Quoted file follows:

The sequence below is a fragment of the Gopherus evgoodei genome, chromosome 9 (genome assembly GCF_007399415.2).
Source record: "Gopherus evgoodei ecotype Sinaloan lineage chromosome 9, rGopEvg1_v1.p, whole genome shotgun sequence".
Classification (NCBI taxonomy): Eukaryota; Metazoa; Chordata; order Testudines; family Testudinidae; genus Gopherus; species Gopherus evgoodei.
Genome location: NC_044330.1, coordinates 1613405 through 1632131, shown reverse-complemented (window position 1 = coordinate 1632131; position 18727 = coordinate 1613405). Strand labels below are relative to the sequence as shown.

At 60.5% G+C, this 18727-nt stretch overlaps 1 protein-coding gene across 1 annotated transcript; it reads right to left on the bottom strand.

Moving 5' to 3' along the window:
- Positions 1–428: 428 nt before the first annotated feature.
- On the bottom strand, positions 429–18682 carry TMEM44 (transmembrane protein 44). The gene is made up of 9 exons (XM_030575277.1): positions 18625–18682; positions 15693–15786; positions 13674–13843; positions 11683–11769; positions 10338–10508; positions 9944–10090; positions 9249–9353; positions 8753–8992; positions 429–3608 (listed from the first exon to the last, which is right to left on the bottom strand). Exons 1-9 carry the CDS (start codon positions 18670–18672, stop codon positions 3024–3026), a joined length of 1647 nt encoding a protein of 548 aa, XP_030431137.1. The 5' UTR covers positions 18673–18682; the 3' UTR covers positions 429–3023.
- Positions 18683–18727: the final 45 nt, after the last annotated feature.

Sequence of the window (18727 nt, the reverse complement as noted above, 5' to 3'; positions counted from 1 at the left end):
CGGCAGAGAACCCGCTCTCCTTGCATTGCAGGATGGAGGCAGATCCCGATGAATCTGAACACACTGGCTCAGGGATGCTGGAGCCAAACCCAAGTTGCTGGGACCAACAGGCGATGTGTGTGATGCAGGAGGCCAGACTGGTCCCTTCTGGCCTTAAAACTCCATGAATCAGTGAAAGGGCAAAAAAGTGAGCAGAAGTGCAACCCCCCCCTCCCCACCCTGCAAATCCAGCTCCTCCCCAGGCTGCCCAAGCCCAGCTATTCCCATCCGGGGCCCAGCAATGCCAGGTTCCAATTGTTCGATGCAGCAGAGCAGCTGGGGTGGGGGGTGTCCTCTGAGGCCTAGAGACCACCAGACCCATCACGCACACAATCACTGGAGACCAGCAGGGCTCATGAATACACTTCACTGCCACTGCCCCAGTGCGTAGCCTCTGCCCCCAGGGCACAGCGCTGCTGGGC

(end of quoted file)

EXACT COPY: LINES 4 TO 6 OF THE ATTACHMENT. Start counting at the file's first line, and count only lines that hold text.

Genome location: NC_044330.1, coordinates 1613405 through 1632131, shown reverse-complemented (window position 1 = coordinate 1632131; position 18727 = coordinate 1613405). Strand labels below are relative to the sequence as shown.

At 60.5% G+C, this 18727-nt stretch overlaps 1 protein-coding gene across 1 annotated transcript; it reads right to left on the bottom strand.

Moving 5' to 3' along the window: